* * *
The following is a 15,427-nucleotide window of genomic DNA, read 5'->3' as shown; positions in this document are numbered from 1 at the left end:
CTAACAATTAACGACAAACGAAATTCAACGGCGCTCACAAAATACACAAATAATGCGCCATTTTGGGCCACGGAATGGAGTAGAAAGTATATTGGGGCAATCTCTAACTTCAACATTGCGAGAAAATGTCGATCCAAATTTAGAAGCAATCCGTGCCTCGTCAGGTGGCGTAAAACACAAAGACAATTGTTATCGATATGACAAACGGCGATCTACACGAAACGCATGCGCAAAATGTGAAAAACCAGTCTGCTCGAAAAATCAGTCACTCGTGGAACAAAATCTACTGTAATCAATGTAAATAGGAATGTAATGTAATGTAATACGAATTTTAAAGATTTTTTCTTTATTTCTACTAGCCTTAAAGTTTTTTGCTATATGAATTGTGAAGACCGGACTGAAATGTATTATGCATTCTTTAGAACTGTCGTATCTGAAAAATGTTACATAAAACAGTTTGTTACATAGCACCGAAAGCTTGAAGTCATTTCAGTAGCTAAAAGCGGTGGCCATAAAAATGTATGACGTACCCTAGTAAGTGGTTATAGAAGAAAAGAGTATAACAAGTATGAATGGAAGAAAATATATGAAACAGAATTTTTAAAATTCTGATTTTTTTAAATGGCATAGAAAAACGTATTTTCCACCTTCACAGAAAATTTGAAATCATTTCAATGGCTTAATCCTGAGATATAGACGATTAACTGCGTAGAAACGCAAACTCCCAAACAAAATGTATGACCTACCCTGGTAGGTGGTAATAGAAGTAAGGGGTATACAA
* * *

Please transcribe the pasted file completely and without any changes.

The following is a 15,427-nucleotide window of genomic DNA, read 5'->3' as shown; positions in this document are numbered from 1 at the left end:
CTAACAATTAACGACAAACGAAATTCAACGGCGCTCACAAAATACACAAATAATGCGCCATTTTGGGCCACGGAATGGAGTAGAAAGTATATTGGGGCAATCTCTAACTTCAACATTGCGAGAAAATGTCGATCCAAATTTAGAAGCAATCCGTGCCTCGTCAGGTGGCGTAAAACACAAAGACAATTGTTATCGATATGACAAACGGCGATCTACACGAAACGCATGCGCAAAATGTGAAAAACCAGTCTGCTCGAAAAATCAGTCACTCGTGGAACAAAATCTACTGTAATCAATGTAAATAGGAATGTAATGTAATGTAATACGAATTTTAAAGATTTTTTCTTTATTTCTACTAGCCTTAAAGTTTTTTGCTATATGAATTGTGAAGACCGGACTGAAATGTATTATGCATTCTTTAGAACTGTCGTATCTGAAAAATGTTACATAAAACAGTTTGTTACATAGCACCGAAAGCTTGAAGTCATTTCAGTAGCTAAAAGCGGTGGCCATAAAAATGTATGACGTACCCTAGTAAGTGGTTATAGAAGAAAAGAGTATAACAAGTATGAATGGAAGAAAATATATGAAACAGAATTTTTAAAATTCTGATTTTTTTAAATGGCATAGAAAAACGTATTTTCCACCTTCACAGAAAATTTGAAATCATTTCAATGGCTTAATCCTGAGATATAGACGATTAACTGCGTAGAAACGCAAACTCCCAAACAAAATGTATGACCTACCCTGGTAGGTGGTAATAGAAGTAAGGGGTATACAA